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Development. 2015 Dec 1;142(23):4010-25. doi: 10.1242/dev.122846. Epub 2015 Oct 19.

Human stem cells from single blastomeres reveal pathways of embryonic or trophoblast fate specification.

Author information

1
Center for Reproductive Sciences, University of California San Francisco, San Francisco, CA 94143, USA Division of Maternal Fetal Medicine, University of California San Francisco, San Francisco, CA 94143, USA Department of Obstetrics, Gynecology, and Reproductive Sciences, University of California San Francisco, San Francisco, CA 94143, USA The Eli & Edythe Broad Center for Regeneration Medicine and Stem Cell Research, University of California San Francisco, San Francisco, CA 94143, USA Human Embryonic Stem Cell Program, University of California San Francisco, San Francisco, CA 94143, USA.
2
Center for Regenerative Medicine, Department of Chemical Physiology, The Scripps Research Institute, La Jolla, CA 92037, USA.
3
Center for Reproductive Sciences, University of California San Francisco, San Francisco, CA 94143, USA Division of Maternal Fetal Medicine, University of California San Francisco, San Francisco, CA 94143, USA Department of Obstetrics, Gynecology, and Reproductive Sciences, University of California San Francisco, San Francisco, CA 94143, USA Department of Anatomy, University of California San Francisco, San Francisco, CA 94143, USA.
4
StemLifeLine, San Carlos, CA 94070, USA.
5
The Eli & Edythe Broad Center for Regeneration Medicine and Stem Cell Research, University of California San Francisco, San Francisco, CA 94143, USA Department of Pediatrics, University of California San Francisco, San Francisco, CA 94143, USA.
6
The Eli & Edythe Broad Center for Regeneration Medicine and Stem Cell Research, University of California San Francisco, San Francisco, CA 94143, USA Diabetes Center, Department of Medicine, University of California San Francisco, San Francisco, CA 94143, USA.
7
Diabetes Center, Department of Medicine, University of California San Francisco, San Francisco, CA 94143, USA.
8
Buck Institute for Research on Aging, Novato, CA 94945, USA.
9
The Eli & Edythe Broad Center for Regeneration Medicine and Stem Cell Research, University of California San Francisco, San Francisco, CA 94143, USA Department of Pathology, University of California San Francisco, San Francisco, CA 94143, USA.
10
The Eli & Edythe Broad Center for Regeneration Medicine and Stem Cell Research, University of California San Francisco, San Francisco, CA 94143, USA Human Embryonic Stem Cell Program, University of California San Francisco, San Francisco, CA 94143, USA Department of Cell and Tissue Biology, University of California San Francisco, San Francisco, CA 94143, USA.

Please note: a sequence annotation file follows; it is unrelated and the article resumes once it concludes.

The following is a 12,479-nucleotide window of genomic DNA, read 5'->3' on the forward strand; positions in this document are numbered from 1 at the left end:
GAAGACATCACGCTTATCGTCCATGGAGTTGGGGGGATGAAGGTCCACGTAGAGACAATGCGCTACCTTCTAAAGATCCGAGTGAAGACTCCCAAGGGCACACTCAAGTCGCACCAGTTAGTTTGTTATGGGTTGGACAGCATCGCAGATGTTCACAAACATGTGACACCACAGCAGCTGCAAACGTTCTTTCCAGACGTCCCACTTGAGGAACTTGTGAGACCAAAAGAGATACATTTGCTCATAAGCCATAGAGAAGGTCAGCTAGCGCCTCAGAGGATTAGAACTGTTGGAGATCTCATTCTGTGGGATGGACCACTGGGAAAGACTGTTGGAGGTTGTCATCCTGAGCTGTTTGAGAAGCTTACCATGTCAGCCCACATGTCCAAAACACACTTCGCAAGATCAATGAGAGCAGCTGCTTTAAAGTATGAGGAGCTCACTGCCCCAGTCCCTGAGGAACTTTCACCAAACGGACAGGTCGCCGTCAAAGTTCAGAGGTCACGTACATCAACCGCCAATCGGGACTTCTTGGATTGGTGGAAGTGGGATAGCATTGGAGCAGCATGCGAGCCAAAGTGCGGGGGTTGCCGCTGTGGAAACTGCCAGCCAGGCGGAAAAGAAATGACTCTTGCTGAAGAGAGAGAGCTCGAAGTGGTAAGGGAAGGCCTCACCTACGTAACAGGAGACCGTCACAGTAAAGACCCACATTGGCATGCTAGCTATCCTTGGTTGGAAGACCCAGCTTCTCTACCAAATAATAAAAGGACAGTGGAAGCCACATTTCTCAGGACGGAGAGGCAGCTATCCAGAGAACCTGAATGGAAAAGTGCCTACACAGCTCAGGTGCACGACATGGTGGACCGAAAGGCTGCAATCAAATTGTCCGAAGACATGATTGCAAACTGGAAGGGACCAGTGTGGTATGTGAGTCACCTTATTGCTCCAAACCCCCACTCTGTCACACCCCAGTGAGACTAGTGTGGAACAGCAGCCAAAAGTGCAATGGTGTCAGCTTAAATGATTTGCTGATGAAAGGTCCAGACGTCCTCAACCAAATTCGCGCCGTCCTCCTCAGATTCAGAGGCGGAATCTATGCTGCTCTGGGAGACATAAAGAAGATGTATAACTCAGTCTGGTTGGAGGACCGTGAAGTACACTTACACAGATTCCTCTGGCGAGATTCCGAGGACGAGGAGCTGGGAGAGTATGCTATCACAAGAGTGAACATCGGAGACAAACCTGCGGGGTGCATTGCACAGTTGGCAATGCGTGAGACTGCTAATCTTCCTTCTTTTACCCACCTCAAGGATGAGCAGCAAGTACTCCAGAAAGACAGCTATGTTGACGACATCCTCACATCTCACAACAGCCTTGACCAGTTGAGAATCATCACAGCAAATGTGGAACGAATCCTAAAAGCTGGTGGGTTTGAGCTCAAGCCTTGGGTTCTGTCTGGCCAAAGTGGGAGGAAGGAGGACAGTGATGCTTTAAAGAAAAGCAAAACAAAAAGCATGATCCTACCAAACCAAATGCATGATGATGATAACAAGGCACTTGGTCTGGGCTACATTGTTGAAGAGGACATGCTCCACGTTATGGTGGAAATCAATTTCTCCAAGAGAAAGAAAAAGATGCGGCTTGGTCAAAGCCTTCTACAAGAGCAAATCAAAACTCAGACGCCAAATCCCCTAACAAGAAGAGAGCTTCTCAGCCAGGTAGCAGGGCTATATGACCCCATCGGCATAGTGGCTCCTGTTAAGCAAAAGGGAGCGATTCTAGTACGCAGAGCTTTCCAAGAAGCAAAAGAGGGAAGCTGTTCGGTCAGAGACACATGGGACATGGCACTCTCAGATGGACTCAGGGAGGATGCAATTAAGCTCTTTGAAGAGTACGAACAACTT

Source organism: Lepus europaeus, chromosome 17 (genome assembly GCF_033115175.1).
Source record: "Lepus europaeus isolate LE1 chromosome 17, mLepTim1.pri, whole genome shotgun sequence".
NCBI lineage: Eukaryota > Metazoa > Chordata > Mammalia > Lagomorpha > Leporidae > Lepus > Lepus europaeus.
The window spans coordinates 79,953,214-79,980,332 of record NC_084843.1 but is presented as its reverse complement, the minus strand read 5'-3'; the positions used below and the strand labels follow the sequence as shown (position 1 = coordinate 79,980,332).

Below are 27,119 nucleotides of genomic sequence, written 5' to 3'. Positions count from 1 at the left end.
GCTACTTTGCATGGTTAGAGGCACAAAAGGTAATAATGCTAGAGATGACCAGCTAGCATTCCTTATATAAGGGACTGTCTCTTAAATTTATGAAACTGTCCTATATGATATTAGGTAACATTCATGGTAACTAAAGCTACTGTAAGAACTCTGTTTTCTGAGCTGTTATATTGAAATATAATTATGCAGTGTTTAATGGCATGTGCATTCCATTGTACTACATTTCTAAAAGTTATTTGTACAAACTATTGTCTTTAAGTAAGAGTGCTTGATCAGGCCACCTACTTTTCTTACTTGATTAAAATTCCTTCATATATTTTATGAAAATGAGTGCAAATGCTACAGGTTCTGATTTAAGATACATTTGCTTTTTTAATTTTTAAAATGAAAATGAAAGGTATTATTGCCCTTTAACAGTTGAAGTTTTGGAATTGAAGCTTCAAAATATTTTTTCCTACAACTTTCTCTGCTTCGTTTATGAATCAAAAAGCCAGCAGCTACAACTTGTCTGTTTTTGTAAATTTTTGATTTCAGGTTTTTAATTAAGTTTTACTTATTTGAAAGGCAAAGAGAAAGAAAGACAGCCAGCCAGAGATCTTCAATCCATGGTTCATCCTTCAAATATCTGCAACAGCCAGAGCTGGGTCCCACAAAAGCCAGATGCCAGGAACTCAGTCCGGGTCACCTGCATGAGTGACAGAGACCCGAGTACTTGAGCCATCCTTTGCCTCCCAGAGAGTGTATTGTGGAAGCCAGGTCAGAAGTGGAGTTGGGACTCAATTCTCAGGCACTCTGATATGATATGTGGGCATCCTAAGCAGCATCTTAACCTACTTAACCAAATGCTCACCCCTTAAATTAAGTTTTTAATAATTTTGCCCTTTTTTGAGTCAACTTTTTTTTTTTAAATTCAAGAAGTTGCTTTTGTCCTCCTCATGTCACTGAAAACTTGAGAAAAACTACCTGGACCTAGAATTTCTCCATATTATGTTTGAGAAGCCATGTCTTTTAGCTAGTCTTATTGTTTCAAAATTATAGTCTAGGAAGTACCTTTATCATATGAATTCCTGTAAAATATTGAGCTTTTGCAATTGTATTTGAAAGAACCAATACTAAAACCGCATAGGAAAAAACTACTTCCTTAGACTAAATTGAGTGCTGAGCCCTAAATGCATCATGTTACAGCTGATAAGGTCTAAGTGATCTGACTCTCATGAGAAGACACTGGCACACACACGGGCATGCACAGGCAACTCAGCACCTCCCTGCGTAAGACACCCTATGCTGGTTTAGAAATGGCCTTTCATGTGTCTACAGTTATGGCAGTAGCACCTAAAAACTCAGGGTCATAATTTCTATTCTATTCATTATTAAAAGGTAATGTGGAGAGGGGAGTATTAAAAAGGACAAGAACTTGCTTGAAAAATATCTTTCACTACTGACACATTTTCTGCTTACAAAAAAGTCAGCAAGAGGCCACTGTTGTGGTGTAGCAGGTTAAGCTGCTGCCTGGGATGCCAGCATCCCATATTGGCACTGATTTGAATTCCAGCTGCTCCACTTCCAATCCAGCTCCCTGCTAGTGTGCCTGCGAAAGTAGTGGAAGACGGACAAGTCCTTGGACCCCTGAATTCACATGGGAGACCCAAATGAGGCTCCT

11
Fundación Instituto Valenciano de Infertilidad (IVI), Parc Científic Universitat de València, 46980, Valencia, Spain.
12
Center for Regenerative Medicine, Department of Chemical Physiology, The Scripps Research Institute, La Jolla, CA 92037, USA Department of Reproductive Medicine, University of California San Diego, La Jolla, CA 92093, USA.
13
Center for Reproductive Sciences, University of California San Francisco, San Francisco, CA 94143, USA Division of Maternal Fetal Medicine, University of California San Francisco, San Francisco, CA 94143, USA Department of Obstetrics, Gynecology, and Reproductive Sciences, University of California San Francisco, San Francisco, CA 94143, USA The Eli & Edythe Broad Center for Regeneration Medicine and Stem Cell Research, University of California San Francisco, San Francisco, CA 94143, USA Human Embryonic Stem Cell Program, University of California San Francisco, San Francisco, CA 94143, USA Department of Anatomy, University of California San Francisco, San Francisco, CA 94143, USA sfisher@cgl.ucsf.edu.

Abstract

Mechanisms of initial cell fate decisions differ among species. To gain insights into lineage allocation in humans, we derived ten human embryonic stem cell lines (designated UCSFB1-10) from single blastomeres of four 8-cell embryos and one 12-cell embryo from a single couple. Compared with numerous conventional lines from blastocysts, they had unique gene expression and DNA methylation patterns that were, in part, indicative of trophoblast competence. At a transcriptional level, UCSFB lines from different embryos were often more closely related than those from the same embryo. As predicted by the transcriptomic data, immunolocalization of EOMES, T brachyury, GDF15 and active β-catenin revealed differential expression among blastomeres of 8- to 10-cell human embryos. The UCSFB lines formed derivatives of the three germ layers and CDX2-positive progeny, from which we derived the first human trophoblast stem cell line. Our data suggest heterogeneity among early-stage blastomeres and that the UCSFB lines have unique properties, indicative of a more immature state than conventional lines.

KEYWORDS:

Blastomere; Epigenome; Fate specification; Human embryo; Human embryonic stem cell; Human trophoblast stem cell; Transcriptome

PMID:
26483210
PMCID:
PMC4712832
DOI:
10.1242/dev.122846
[Indexed for MEDLINE]
Free PMC Article

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